TCP/IP reference model
The TCP/IP model is the network model used by computer networks today. It was created in the 1970s by DARPA (Defense Advance Research Project Agency) as an open, vendor-neutral, public networking model. Just like the OSI reference model, the TCP/IP model provides general guidelines for designing and implementing network protocols.
The TCP/IP model has fewer layers than the OSI model, just four. These layers describe different network functions and have their own standards and protocols. The layers are:
Here is a brief description of each layer:
- Link – defines the protocols and hardware required to deliver data across a physical network.
- Internet – defines the protocols for the logical transmission of packets over the network.
- Transport – defines protocols for setting up the level of transmission service for applications. This layer is responsible for reliable transmission of data and the the error-free delivery of packets.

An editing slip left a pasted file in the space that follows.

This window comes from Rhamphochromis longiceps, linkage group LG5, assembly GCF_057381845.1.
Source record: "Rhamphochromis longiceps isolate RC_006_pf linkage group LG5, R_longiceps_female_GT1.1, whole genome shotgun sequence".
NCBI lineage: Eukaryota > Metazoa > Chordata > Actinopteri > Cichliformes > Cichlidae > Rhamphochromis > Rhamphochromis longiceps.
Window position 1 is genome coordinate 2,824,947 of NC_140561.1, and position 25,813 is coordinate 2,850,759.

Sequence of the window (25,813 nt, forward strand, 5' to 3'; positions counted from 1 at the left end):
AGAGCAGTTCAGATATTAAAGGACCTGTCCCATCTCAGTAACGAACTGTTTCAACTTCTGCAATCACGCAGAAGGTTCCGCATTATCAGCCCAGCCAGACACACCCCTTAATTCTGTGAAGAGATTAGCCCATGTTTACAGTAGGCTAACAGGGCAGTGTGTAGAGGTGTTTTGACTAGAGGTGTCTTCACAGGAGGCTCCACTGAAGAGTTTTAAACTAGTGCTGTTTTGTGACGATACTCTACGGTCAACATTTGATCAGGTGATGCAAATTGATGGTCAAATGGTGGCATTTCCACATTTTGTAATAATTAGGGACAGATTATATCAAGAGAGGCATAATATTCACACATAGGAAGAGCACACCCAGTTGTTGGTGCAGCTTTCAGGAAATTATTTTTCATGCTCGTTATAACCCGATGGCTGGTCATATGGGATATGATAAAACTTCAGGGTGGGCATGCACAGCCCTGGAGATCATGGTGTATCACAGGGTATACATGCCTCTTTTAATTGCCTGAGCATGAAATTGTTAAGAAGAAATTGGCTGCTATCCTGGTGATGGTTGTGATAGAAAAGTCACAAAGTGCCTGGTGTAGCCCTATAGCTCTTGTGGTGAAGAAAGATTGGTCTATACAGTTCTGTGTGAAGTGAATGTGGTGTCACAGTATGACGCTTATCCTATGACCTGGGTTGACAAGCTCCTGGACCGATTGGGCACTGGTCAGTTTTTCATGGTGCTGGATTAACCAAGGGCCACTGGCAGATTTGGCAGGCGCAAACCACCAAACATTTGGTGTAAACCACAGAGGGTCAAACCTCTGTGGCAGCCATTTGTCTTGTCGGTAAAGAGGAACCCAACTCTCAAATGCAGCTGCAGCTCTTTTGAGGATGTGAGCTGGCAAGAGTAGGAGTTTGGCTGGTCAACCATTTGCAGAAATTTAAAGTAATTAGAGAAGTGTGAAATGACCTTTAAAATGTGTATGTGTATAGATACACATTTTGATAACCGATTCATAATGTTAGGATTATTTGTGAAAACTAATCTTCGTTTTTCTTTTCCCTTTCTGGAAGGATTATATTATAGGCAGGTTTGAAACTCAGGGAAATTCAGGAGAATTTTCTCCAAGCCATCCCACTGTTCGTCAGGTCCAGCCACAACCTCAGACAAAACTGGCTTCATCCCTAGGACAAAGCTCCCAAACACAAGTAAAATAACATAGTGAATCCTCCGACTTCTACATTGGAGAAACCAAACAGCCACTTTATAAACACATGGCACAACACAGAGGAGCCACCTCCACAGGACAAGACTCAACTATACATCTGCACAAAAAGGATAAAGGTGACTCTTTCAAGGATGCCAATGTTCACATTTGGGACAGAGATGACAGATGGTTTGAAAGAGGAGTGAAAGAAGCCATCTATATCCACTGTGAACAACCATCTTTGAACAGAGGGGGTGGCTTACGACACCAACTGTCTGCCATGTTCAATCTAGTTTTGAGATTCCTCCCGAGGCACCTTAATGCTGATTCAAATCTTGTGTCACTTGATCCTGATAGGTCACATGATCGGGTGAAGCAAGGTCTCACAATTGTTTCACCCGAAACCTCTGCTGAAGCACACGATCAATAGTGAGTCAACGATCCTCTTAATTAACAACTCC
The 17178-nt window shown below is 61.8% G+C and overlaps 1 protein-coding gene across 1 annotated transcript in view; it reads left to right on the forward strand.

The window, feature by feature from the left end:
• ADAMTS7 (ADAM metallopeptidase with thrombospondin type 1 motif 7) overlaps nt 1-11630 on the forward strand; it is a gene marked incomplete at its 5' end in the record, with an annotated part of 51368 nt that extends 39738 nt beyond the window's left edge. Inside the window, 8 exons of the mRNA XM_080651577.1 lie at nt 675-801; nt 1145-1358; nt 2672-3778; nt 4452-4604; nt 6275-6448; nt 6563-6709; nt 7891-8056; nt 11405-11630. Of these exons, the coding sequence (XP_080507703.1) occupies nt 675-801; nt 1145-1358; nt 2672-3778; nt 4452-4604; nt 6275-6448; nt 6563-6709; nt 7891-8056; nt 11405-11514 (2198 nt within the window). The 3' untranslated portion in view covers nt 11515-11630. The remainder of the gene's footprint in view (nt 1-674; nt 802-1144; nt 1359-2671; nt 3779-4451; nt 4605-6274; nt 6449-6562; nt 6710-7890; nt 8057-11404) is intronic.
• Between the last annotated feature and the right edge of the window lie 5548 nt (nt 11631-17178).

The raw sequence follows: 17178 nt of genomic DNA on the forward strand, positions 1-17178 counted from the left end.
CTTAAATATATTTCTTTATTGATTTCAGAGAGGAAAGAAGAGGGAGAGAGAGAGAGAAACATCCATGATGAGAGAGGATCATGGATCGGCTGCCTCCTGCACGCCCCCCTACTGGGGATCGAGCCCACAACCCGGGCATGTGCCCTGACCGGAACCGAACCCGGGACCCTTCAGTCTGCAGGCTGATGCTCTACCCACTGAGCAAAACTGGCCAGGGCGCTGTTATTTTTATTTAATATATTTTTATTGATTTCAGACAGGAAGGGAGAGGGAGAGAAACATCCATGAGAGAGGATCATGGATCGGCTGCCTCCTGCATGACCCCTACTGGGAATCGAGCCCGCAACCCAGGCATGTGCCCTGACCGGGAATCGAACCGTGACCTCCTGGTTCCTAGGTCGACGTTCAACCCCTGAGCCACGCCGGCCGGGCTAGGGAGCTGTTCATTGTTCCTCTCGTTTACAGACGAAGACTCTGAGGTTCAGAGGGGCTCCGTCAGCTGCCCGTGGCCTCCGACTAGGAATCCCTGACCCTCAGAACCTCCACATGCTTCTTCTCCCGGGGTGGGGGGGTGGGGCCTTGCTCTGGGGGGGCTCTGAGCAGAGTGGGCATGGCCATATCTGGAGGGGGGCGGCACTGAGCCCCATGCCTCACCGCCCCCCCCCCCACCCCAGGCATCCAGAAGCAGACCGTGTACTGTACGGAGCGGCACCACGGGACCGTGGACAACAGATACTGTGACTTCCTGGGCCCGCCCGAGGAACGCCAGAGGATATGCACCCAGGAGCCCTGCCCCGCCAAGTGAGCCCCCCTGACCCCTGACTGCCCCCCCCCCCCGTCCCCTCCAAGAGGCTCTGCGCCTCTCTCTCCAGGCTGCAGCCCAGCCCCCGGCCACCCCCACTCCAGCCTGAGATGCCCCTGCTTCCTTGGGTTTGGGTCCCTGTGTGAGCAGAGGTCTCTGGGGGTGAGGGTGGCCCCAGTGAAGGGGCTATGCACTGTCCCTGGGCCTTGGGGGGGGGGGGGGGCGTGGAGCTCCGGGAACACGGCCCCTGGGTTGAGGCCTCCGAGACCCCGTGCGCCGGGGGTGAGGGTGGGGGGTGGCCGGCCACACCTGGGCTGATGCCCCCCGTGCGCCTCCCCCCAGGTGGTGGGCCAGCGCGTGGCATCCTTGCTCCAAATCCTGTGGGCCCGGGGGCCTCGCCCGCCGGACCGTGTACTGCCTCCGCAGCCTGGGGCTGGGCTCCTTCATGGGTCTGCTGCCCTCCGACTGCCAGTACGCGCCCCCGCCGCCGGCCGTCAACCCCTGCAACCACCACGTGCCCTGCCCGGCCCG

- Application – defines protocols for node-to-node application communication and provide services to the application software running on a computer.
Differences between the TCP/IP model and OSI model
The TCP/IP model and the OSI model are similar in concept, but have a different number of layers, sometimes with different names:
As you can see from the picture above, the Application, Presentation, and Session layers of the OSI model are merged in only one layer – the Application layer, in the TCP/IP model. The Physical and Data Link layers of the OSI model are merged into one layer, the Link layer, in the TCP/IP model.
The following list shows which protocols reside on which layer:
- Application – HTTP, POP3, SMTP
- Transport – TCP, UDP
- Internet – IP
- Link – Ethernet, PPP